In 1896, noted Talmud scholar and educator Solomon Schechter discovered sectarian compositions which later were found to be medieval versions of the Damascus Document. Schechter's find in a synagogue storeroom near Cairo, almost fifty years before the Qumran discoveries, may be regarded as the true starting point of modern scroll research.
Baumgarten, J. "The Laws of the Damascus Document in Current Research." In The Damascus Document Reconsidered. Edited by M. Broshi. Jerusalem, 1992.
Rabin, C. The Zadokite Documents. Oxford, 1958.
Schechter, S. Fragments of a Zadokite Work: Documents of Jewish Sectaries, vol. 1. Cambridge, England, 1910.
The Damascus Document Scroll
Brit Damesek. 4Q271(D[superscript]f). Parchment. Copied late first century B.C.E. Height 10.9 cm (4 1/4 in.), length 9.3 cm (3 5/8 in.). Courtesy of the Israel Antiquities Authority (1)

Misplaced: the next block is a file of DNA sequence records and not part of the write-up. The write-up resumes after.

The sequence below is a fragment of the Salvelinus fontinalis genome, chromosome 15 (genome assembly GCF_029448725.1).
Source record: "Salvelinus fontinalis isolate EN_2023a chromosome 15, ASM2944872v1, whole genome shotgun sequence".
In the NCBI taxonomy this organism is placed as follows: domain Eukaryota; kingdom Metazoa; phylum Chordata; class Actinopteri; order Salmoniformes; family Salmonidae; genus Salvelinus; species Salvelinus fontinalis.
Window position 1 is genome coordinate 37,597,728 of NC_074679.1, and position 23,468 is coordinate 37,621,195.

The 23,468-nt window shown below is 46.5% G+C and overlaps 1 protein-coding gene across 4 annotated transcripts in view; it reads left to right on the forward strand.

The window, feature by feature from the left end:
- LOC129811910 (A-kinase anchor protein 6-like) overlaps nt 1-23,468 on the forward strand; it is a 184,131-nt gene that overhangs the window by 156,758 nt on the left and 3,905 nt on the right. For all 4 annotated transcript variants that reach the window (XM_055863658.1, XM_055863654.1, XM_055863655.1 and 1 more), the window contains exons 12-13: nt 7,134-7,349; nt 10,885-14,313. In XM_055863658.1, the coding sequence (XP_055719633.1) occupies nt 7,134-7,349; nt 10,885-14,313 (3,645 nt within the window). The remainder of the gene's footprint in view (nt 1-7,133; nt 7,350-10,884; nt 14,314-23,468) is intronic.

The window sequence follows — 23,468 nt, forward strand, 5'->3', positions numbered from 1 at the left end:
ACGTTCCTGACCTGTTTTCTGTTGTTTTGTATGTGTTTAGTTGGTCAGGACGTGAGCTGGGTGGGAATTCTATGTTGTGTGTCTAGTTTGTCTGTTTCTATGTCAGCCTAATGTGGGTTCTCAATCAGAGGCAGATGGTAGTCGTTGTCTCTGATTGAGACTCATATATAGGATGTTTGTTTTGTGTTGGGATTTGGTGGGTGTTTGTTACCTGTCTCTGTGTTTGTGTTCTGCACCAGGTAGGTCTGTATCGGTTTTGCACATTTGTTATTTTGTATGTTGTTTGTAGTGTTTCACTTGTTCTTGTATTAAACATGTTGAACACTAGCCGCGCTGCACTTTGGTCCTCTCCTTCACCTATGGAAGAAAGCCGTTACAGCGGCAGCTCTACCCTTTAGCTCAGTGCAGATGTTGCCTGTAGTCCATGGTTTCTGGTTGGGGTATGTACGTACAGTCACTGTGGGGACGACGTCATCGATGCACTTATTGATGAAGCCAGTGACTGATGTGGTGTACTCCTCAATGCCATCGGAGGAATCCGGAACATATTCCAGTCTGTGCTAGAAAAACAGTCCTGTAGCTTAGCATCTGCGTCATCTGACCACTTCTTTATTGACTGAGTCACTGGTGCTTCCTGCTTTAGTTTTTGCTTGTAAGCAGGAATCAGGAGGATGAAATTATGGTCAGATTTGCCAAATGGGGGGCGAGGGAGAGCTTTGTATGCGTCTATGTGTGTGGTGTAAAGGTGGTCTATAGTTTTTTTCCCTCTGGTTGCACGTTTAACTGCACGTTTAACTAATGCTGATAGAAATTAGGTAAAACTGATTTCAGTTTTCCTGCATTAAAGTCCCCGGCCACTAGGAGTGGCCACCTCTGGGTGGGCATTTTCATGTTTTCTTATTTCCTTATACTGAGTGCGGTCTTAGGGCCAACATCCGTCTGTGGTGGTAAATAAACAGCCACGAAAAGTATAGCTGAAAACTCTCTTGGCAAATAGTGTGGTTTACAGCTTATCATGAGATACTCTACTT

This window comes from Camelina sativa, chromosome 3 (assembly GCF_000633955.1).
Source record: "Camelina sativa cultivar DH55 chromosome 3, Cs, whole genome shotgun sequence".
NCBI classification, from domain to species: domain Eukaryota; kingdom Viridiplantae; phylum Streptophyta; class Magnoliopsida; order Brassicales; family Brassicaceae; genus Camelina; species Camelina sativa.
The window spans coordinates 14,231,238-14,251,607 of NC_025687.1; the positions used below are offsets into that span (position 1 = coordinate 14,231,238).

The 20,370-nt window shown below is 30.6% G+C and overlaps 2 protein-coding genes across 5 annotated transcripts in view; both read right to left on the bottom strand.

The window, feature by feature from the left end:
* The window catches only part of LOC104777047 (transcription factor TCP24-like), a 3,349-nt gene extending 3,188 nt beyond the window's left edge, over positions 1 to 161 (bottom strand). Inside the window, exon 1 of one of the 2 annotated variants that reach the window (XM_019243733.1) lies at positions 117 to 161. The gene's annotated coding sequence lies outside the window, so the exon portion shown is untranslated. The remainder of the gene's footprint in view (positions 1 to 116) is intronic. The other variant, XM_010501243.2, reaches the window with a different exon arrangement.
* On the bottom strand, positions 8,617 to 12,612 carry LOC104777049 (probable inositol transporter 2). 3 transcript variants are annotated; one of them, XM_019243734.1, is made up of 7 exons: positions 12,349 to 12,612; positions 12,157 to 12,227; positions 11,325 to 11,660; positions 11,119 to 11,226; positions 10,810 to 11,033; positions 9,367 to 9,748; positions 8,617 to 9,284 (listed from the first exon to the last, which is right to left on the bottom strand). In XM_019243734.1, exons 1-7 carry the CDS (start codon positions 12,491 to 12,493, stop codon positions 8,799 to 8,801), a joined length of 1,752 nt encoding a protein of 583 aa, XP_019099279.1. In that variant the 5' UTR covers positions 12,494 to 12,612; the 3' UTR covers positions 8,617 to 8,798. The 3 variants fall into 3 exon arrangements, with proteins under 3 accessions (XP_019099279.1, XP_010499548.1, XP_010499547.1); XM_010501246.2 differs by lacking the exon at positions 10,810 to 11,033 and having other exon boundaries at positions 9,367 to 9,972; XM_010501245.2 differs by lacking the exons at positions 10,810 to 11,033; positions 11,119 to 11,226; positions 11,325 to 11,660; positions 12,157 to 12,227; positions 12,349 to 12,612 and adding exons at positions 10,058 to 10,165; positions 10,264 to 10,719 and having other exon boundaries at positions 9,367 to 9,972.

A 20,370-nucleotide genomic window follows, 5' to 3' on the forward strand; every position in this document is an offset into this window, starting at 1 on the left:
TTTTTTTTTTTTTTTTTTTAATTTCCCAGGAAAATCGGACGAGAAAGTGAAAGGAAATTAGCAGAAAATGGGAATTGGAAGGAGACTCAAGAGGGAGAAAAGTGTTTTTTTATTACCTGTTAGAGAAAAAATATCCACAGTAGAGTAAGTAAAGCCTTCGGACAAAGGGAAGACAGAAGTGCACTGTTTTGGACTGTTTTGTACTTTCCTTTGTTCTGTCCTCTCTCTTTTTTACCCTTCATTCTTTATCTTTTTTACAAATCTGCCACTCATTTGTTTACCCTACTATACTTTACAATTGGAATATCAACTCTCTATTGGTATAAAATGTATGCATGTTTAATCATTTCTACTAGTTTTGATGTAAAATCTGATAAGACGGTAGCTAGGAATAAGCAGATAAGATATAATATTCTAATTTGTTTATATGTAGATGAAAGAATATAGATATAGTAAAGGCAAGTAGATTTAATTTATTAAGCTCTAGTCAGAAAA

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The War Rule Scroll
This six-line fragment, commonly referred to as the "Pierced Messiah" text, is written in a Herodian script of the first half of the first century C.E. and refers to a Messiah from the Branch of David, to a judgement, and to a killing.
Hebrew is comprised primarily of consonants; vowels must be supplied by the reader. The appropriate vowels depend on the context. Thus, the text (line 4) may be translated as "and the Prince of the Congregation, the Branch of David, will kill him," or alternately read as "and they killed the Prince." Because of the second reading, the text was dubbed the "Pierced Messiah." The transcription and translation presented here support the "killing Messiah" interpretation, alluding to a triumphant Messiah (Isaiah 11:4).
Tabor, J. "A Pierced or Piercing Messiah?--The Verdict Is Still Out," Biblical Archaeology Review 18 (1992):58-59.
Vermes, G. "The Oxford Forum for Qumran Research: Seminar on the Rule of the War from Cave 4 (4Q285)," Journal of Jewish Studies 43 (Spring 1992):85-90.
The War Rule Scroll
Serekh ha-Milhamah. 4Q285 (SM). Parchment. Copied early first century C.E. Height 4 cm (1 1/2 in.), length 5 cm (2 in.) Courtesy of the Israel Antiquities Authority (12)